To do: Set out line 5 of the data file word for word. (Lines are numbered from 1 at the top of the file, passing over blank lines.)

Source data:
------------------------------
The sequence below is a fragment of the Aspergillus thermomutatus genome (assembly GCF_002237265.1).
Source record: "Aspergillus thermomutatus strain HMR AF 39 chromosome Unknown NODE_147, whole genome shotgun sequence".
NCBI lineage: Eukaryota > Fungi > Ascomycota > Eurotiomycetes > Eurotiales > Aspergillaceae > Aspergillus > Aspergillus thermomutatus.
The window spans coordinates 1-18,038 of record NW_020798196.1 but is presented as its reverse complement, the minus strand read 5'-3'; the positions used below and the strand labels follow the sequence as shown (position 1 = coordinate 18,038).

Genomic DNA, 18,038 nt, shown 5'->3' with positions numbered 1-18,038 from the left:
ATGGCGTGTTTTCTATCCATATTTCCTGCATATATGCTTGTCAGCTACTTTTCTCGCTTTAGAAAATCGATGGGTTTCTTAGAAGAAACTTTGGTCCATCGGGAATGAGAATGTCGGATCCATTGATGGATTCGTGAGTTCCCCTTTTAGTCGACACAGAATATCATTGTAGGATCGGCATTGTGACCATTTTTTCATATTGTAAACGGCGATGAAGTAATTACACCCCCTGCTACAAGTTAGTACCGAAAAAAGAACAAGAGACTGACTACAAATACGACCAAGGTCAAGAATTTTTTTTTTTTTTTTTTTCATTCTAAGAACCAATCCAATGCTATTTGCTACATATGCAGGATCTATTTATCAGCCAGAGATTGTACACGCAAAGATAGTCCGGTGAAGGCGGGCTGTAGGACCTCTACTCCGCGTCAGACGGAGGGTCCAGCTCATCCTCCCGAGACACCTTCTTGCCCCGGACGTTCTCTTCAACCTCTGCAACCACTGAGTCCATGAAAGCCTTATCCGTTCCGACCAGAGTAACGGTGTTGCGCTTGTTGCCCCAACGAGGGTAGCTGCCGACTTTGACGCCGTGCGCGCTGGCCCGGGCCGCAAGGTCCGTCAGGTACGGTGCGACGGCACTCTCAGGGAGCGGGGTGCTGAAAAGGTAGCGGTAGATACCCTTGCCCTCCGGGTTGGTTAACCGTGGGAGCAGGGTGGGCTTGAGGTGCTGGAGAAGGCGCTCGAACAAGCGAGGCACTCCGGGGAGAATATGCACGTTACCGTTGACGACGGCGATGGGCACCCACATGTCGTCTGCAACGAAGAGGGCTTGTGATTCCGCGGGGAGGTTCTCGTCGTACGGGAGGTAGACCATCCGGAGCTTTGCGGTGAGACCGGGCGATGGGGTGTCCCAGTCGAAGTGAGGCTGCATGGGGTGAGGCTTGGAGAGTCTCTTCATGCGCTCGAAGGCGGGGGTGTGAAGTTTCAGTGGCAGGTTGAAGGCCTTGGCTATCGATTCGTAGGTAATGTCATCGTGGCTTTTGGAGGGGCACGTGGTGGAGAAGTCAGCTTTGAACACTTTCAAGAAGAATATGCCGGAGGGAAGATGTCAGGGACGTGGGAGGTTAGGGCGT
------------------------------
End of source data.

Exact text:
Genomic DNA, 18,038 nt, shown 5'->3' with positions numbered 1-18,038 from the left: